In electrostatographic systems, a photoreceptor may be supported by a mechanical carrier such as a drum or a belt. The photoreceptor may be charged to a generally uniform charge by subjecting the photoreceptor to a suitable charging device. The charge distribution on the photoreceptor may then be altered by the application of radiation, e.g., a laser, to the surface of the photoreceptor. Toner particles may then be transferred, by the application of electric charge, to a print sheet, thus forming the desired image on the print sheet. The toner particles adhere electrostatically to the suitably charged portions of the photoreceptor. An electric charge may also be used to separate or “detack” the print sheet from the photoreceptor.
For the initial charging, transfer, or detack of an imaging surface, the most typical device for applying a predetermined charge to the imaging surface may be a “corotron,” such as a scorotron or dicorotron. Common to most types of corotron may be a bare conductor, in proximity to the imaging surface, which may be electrically biased and thereby supplies ions for charging the imaging surface. The conductor typically comprises one or more wires (often called a “corona wire”) and/or a metal bar forming saw-teeth (a “pin array”). The conductor may extend parallel to the imaging surface and along a direction perpendicular to a direction of motion of the imaging surface. Other structures, such as a grid, conductive shield and/or nonconductive housing, are typically present in a charging device, and some of these may be electrically biased as well. A corotron having a grid disposed between the conductor and the photoreceptor is typically known as a “scorotron.”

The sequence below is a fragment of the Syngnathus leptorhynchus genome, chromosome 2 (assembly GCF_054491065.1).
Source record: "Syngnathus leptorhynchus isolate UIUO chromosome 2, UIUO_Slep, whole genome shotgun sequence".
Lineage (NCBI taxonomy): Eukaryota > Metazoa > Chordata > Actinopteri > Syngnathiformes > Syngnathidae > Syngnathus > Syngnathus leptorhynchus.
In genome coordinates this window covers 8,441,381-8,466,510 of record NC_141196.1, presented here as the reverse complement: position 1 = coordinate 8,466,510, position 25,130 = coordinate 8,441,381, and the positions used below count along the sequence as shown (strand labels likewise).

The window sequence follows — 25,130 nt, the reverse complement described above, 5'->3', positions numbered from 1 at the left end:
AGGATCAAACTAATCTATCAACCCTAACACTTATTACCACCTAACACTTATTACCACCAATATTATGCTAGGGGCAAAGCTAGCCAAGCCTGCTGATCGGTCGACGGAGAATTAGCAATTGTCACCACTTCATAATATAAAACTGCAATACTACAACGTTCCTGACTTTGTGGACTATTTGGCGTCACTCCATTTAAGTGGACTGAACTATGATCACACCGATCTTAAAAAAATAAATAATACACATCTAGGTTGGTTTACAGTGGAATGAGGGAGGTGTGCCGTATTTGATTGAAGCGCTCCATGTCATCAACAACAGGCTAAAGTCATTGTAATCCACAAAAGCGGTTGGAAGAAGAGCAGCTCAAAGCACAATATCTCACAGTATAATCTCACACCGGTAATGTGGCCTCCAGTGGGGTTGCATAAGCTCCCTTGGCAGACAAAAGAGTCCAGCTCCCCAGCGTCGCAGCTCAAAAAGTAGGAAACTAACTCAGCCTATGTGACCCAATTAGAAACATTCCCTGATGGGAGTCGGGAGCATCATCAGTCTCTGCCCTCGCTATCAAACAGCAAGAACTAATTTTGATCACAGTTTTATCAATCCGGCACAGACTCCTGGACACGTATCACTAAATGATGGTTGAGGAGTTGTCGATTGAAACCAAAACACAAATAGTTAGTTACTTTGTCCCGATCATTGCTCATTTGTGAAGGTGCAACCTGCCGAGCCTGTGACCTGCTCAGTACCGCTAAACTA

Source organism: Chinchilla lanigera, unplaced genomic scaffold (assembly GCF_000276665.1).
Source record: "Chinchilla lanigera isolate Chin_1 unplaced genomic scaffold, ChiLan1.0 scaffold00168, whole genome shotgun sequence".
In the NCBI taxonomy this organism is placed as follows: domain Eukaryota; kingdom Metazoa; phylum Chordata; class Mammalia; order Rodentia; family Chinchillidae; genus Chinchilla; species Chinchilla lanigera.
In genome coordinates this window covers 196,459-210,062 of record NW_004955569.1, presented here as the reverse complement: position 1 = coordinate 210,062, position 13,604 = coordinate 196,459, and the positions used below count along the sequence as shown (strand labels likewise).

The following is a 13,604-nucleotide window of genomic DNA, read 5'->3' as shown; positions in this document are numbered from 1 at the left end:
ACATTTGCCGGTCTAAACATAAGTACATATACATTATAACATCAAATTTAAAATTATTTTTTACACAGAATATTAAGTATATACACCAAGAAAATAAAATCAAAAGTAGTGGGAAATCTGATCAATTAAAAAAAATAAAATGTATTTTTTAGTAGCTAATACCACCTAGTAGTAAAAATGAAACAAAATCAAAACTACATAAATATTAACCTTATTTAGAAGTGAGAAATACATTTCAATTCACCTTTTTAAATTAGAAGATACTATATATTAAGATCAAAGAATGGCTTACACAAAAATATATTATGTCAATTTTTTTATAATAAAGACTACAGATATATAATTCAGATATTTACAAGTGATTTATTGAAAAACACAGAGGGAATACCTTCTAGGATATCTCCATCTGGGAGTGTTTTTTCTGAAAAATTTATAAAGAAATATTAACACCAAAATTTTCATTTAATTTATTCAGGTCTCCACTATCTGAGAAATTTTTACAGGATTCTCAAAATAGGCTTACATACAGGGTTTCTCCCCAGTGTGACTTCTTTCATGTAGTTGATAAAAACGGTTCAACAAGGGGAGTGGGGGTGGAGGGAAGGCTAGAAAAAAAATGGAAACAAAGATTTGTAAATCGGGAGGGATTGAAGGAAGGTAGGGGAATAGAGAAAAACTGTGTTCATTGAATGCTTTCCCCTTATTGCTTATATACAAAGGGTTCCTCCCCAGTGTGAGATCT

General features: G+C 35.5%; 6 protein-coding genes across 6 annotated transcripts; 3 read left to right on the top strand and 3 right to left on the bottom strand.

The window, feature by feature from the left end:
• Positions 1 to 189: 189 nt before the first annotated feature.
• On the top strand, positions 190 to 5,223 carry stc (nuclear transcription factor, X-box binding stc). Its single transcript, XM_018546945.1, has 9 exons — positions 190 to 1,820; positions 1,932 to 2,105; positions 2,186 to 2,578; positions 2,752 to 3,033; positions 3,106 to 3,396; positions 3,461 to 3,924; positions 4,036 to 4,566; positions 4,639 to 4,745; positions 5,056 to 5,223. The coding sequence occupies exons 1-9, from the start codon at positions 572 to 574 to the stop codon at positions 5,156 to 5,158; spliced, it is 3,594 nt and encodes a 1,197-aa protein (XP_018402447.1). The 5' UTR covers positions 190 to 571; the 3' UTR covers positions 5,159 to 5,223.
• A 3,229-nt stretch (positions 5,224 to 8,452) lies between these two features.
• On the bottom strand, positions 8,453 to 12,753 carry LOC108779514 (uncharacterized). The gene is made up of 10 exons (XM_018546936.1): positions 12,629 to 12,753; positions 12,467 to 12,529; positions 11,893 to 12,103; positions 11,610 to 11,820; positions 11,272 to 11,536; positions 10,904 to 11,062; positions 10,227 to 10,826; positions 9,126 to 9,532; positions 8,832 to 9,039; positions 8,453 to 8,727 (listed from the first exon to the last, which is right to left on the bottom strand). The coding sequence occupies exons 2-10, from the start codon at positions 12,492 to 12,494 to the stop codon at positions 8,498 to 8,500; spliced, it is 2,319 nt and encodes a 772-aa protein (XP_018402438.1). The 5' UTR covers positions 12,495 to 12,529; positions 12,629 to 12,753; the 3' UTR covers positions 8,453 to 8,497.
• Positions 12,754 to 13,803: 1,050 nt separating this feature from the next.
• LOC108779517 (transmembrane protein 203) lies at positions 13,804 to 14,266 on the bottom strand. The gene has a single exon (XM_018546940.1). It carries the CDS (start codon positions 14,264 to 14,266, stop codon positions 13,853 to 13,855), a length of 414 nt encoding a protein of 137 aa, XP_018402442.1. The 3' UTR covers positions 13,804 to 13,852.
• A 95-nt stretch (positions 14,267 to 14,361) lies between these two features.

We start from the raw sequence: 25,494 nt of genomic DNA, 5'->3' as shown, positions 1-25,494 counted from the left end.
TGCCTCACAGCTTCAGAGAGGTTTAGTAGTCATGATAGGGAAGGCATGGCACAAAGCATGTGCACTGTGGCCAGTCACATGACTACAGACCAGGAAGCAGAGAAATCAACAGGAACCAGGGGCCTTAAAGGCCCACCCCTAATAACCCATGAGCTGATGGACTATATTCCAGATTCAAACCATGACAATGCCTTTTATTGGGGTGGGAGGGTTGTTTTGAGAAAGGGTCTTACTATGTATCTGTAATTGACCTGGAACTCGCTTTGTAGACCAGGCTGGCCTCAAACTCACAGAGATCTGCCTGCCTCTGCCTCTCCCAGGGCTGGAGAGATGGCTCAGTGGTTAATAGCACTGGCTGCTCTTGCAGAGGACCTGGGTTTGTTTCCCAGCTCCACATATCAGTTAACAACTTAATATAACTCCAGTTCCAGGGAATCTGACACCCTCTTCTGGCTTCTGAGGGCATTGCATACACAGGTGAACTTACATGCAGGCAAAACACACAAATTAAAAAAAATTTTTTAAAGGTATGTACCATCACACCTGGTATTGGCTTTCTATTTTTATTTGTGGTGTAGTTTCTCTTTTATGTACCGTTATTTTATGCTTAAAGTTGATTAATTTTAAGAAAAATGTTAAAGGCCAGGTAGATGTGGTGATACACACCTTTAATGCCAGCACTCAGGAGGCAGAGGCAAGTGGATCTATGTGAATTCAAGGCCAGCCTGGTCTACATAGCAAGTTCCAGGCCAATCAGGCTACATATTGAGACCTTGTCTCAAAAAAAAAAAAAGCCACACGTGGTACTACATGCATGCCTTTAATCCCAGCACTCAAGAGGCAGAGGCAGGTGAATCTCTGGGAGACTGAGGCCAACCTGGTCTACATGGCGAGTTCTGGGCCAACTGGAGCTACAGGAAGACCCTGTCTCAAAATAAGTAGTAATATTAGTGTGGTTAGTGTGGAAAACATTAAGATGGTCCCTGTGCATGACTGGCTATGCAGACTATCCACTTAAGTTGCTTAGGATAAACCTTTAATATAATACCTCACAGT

U.S. Pat. No. 5,845,179, incorporated by reference in its entirety, discloses design rules for a corotron, with the objective of minimizing the production of ozone, which may detract from charge uniformity.
U.S. Pat. No. 6,459,873, incorporated by reference in its entirety, discloses a xerographic charging device apparatus having two independently controllable scorotrons.
Monochrome printers produce a hard copy in one toner color, typically black, and the copy may be made in a single pass of the charging device and toner source over the photoreceptor.
On the other hand, color printers may use three primary colors, typically cyan, magenta and yellow, and in addition, optionally black. Several techniques have been developed over the years to adapt xerographic techniques to use multiple colors.
An exemplary apparatus for making high quality color prints by xerographic systems is discussed in U.S. Pat. No. 4,728,983, incorporated by reference in its entirety. A single photoconductive drum may be electrostatically charged, laser-scan exposed, and toner developed during one rotation. In successive rotations, different colored images corresponding to color separation images may be assembled in registration on the drum. This assembled color image may be transferred to a receptor sheet in a final rotation of the drum.
Advancements in xerographic technology include tandem color marking engines, which comprise a plurality of charging devices. Such devices may be suitable for high-speed applications and have been developed for both photoconductive drums and belt systems.
An area of ongoing research and development is in reducing the overall size of system components toward the goal of developing an economical and capacity-extendible all-in-one process cartridge. Such a cartridge may be easily adapted for use in a family of compact electro-statographic reproduction machines having different volume capacities and consumable life cycles. Furthermore, a smaller process cartridge may be advantageously used in parallel tandem color marking engines to increase machine throughput.